Take a deep breath.. Even before McDermott was sacked, Cellino, with the assistance of Redders and Carbone decided to release, Michael Brown, Danny Pugh, Luke Varney, Adam Drury and Jamie Ashdown. Plus Nathan and Lewis Turner, Gboly Ariyibi, Smith Tiess, Ali Amiri and Richard Bryan.

Since then hes additionally got shut of Lee Peltier, Marius Zaliukas and has told (allegedly) Paddy Kenny and Stephen Warnock theyre welcome to leave too or they can find another club.

On the incomings front so far? Andre Blackman is on trial at left back, a player who was last season on Dover Athletics books – but didnt get a game, having previously been at Maidenhead United (and not getting a game) he has also seen unsuccessful spells at Celtic, Plymouth, Bristol City and was on Chelsea’s and Arsenals books as a youth player. According to site of all knowledge, Wikipedia, 24 games since 2007 tells its own story. His appearance at the new kit signing has justifiably raised howls of derision from the Leeds faithful. Warnock may be dearer – but why clutter the books with a player of this standard?

Our only other confirmed signing is Perennial No 2 Keeper Stuart Taylor (33) Taylor is a good keeper and has played for Man City, Arsenal and Reading with various loan spells. As it stands the squad in Val Gardena is low on experience and his arrival will hopefully be a bonus, but as it stands the squad is threadbare.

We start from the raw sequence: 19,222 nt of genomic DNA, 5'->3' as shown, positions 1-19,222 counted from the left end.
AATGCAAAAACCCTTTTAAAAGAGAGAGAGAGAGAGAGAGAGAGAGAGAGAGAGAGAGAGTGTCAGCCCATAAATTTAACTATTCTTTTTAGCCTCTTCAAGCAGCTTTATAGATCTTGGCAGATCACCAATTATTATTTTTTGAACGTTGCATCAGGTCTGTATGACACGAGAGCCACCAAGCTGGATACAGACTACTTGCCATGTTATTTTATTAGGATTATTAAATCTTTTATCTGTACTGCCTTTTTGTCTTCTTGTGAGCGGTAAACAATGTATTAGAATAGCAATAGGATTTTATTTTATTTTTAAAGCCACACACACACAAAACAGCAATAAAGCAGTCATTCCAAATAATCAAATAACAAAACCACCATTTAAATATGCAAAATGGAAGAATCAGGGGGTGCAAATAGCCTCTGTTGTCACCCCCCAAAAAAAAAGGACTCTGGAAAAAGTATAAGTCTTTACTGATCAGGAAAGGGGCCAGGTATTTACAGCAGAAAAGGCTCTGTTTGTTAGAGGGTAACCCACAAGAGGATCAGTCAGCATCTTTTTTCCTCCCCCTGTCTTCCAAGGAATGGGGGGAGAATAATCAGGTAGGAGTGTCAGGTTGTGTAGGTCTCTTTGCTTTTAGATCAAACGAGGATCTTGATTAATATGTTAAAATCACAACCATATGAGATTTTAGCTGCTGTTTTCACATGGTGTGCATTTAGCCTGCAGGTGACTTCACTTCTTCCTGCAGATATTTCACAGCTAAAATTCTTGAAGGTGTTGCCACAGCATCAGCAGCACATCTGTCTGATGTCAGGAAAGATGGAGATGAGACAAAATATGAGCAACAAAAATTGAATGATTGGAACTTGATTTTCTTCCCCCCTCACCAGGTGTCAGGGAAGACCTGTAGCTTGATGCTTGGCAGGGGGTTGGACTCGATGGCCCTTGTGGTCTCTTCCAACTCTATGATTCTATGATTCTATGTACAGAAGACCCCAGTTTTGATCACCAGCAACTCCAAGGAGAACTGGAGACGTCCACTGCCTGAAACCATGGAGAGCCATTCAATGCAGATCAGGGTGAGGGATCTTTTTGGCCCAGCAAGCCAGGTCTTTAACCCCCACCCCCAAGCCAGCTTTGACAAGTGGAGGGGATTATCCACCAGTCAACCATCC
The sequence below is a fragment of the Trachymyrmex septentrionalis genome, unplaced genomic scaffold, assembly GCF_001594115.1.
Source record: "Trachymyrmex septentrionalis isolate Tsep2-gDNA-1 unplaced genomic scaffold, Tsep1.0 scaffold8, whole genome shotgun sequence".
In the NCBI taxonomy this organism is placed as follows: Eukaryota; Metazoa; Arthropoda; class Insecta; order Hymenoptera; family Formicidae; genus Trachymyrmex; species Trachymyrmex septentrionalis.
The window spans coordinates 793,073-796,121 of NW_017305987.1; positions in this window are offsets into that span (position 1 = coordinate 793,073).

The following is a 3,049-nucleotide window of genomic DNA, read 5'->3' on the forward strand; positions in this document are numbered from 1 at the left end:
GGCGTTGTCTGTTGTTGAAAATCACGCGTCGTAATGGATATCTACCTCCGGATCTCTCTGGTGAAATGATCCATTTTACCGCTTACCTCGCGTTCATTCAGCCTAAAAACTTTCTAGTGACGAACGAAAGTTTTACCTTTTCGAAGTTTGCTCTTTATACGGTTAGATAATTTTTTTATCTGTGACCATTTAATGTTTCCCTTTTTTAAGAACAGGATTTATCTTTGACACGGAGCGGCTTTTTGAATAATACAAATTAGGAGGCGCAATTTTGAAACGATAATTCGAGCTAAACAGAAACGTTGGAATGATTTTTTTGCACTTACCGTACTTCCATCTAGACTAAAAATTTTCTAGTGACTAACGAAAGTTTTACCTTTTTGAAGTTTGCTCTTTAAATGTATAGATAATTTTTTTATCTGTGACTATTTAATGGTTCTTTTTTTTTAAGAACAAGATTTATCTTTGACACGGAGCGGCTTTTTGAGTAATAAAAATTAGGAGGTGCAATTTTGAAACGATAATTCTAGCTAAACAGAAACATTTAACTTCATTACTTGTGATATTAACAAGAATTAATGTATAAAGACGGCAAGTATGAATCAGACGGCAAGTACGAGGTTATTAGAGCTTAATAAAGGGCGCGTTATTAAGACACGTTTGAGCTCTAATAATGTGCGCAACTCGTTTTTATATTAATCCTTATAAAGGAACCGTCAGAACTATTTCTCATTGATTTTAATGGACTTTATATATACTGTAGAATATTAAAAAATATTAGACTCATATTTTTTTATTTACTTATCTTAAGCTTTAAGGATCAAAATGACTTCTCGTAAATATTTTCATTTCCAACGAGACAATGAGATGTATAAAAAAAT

Sanity wise this appears a big risk. There are tired old hacks everywhere digging up random Serie B players which we’re linked to each day, but the English players signed so far are hardly setting the pulse racing. But on the face of it the players we’ve released have anecdotally released over £4m a year of wages, if McCormack goes then we will also have £8m-£10m of cash if the press are to be believed (good luck signing McCormack Fulham if Newcastle or Villa come in with £9m) plus his wages.

Perhaps with the exception of Warnock, most of the released players were not entirely consistent or particularly good. Releasing them to me seems eminently sensible, and getting the likes of Walters, Cook and Skelton through the ranks quicker is a good thing, the sanity of these decisions though is entirely dependent on who else comes in. Blackman to me would be an insane signing, but there again he could turn it round here? But balance that against effectively cutting out the deadwood was vital and something GFH Capital and Bates always wavered on.

Verdict – Most of the players released were right decisions, possibly with the exception of Warnock, incomings are light, and this will bear out how on the money Cellino and Salerno really are Sanity rating 6/10

Selling Ross McCormack

The most emotive decision of the lot – not yet a done deal as this went to press, but looking increasingly likely.

Ross McCormack came to us for £350,000 from Cardiff the season we got promoted. He was overshadowed by Max Gradel and Luciano Becchio for most of that first season, but came good towards the end. The following season saw his input increase, but McCormack was not used up front all the time by Grayson and Warnock and his goal tally suffered accordingly. Played in position by McDermott shock horror he was prolific in a dire team.